BNE Energy Inc. of West Hartford has faced stiff opposition in its efforts to operate the first commercial wind farms in Connecticut, with local residents fighting the company’s plans to build 400-foot turbines in scenic areas of the state.
But now the windmill company faces what might be a bigger problem: the possibility that it cut down 2.3 acres of trees inside a state forest.
A state environmental protection official confirmed Thursday that the cut that loggers were supposed to make for a wind test site on a farm in the Litchfield County town of North Canaan might have been made across the property line. That would place the land within either the Centennial Watershed State Forest or the Housatonic State Forest in the town of Canaan. Department of Environmental Protection officials are not certain which forest the cut falls in because boundary lines between state lands are in the process of being redrawn.
After being questioned by The Courant about the clear-cut, Chris Martin, the director of forestry for the state DEP, dispatched a team of three state foresters, equipped with hand-held GPS units, to the remote, mountainous site the week before Christmas.
“GPS readings taken on the site show that this clear-cut was within the state forest,” Martin said. “But we need to do a complete ground survey to confirm these findings.”
If confirmed, the incursion could create problems for both the farmer, Matthew Freund, who allowed BNE to cut on his land, and the company. BNE is in the middle of a controversial application process in Colebrook, North Canaan and Prospect, where it plans to build the towers.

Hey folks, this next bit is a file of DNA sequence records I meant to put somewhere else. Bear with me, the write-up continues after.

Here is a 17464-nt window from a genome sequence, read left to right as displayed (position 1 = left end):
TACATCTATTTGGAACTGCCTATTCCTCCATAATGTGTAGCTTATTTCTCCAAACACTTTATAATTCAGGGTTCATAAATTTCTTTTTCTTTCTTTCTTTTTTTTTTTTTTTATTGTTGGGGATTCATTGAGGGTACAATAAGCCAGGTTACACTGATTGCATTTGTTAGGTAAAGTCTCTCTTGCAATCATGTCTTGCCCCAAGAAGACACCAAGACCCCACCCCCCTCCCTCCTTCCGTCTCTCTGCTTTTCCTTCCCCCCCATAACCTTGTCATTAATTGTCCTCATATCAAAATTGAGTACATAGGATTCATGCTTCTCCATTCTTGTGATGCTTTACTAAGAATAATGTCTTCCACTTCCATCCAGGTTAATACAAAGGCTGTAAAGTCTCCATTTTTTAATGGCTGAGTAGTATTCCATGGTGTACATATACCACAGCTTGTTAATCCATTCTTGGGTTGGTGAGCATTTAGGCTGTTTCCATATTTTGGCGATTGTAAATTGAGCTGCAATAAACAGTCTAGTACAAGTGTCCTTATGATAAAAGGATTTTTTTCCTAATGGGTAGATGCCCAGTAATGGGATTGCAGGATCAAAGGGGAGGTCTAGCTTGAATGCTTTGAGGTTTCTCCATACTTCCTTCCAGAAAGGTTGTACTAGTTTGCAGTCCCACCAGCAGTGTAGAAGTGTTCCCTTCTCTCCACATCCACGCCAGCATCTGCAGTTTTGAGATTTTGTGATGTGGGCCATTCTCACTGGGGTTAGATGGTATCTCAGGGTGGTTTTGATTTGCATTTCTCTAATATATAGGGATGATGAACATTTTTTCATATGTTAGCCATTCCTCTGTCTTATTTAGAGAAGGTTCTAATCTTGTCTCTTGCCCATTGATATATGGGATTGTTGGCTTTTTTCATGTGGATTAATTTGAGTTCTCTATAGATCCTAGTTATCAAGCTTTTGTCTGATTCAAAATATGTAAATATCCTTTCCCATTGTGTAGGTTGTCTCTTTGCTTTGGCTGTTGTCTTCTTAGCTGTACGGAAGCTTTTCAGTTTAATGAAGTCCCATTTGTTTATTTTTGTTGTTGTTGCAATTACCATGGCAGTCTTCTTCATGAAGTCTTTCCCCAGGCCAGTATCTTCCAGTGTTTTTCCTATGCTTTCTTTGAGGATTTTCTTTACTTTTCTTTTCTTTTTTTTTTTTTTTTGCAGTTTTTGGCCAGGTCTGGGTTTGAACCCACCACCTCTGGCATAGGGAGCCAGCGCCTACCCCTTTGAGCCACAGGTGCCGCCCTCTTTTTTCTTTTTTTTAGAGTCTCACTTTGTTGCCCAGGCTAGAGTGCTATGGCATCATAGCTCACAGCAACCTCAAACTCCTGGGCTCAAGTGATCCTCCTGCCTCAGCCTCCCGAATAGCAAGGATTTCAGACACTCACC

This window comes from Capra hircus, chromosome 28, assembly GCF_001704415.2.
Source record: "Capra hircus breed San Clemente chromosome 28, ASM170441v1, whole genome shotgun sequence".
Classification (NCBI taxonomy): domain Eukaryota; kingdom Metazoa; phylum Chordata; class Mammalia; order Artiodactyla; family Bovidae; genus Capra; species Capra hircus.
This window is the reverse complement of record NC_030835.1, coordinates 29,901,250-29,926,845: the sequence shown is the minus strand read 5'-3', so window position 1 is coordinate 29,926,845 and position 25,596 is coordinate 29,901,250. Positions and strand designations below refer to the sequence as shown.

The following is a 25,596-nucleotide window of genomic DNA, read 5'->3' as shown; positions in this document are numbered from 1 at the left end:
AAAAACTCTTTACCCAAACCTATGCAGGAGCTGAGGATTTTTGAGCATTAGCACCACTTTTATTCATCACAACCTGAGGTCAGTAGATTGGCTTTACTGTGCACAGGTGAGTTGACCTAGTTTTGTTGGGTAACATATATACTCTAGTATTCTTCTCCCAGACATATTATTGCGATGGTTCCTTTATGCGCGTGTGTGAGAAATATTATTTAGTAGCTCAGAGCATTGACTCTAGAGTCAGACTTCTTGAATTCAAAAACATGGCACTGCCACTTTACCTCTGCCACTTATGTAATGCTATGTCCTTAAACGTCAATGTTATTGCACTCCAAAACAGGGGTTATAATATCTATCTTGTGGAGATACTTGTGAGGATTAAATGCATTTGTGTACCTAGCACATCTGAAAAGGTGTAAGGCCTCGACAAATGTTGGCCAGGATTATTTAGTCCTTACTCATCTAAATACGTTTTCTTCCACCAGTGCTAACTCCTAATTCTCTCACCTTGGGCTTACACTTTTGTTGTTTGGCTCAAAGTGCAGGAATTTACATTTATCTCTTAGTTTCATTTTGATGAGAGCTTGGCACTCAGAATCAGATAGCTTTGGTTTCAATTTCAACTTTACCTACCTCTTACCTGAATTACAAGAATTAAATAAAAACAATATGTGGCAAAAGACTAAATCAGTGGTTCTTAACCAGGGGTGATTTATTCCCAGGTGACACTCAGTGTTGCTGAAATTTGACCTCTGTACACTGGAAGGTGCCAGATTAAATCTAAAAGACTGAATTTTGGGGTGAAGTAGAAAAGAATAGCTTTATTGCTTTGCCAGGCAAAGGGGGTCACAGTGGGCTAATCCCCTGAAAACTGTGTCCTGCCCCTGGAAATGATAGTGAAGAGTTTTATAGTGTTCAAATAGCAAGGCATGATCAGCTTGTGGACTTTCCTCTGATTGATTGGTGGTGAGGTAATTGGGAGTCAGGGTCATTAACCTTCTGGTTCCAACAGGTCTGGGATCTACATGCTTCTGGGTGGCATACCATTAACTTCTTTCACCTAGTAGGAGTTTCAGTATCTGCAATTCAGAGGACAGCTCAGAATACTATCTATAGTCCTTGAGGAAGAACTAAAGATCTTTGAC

The 15,000-acre Centennial Watershed State Forest, which was acquired from the Acquarion Water Company in 2002, was the largest open-space acquisition in state history. It sits on the northern fringe of a vast, unbounded forest in western Connecticut that contains the Appalachian Trail. The forest was designated by Congress in 2006 as the Upper Housatonic Valley National Heritage Area to protect one of southern New England’s largest undeveloped and environmentally sensitive spaces.
“A 2.3-acre clear-cut on state land like this would raise serious issues that we’ll have to investigate,” Martin said. “We do not take this lightly at all. There are lands held in public trust and not for individual private gain.”
Paul Corey, one of the partners in BNE, indicated on Thursday that the preliminary findings of the state foresters may be correct.
“BNE Energy has recently learned that the property marker utilized by the private owners and the surveyor may no longer be accurate,” Corey said in an email to the Courant. “We have taken immediate steps to determine whether BNE has established the accurate property lines, and we are working with the Department of Environmental Protection to address any related issues.”
The clear-cut on a high ridge called Canaan Mountain was observed by a Courant reporter flying by in a light plane in early December. Inquiries were made at Litchfield Hills Greenprint, a nonprofit group sponsored by local land trusts and the Housatonic Valley Association that tracks local land use with satellite imagery and computer mapping. When Greenprint analysts concluded that the cut was probably on state land, the Courant contacted the DEP.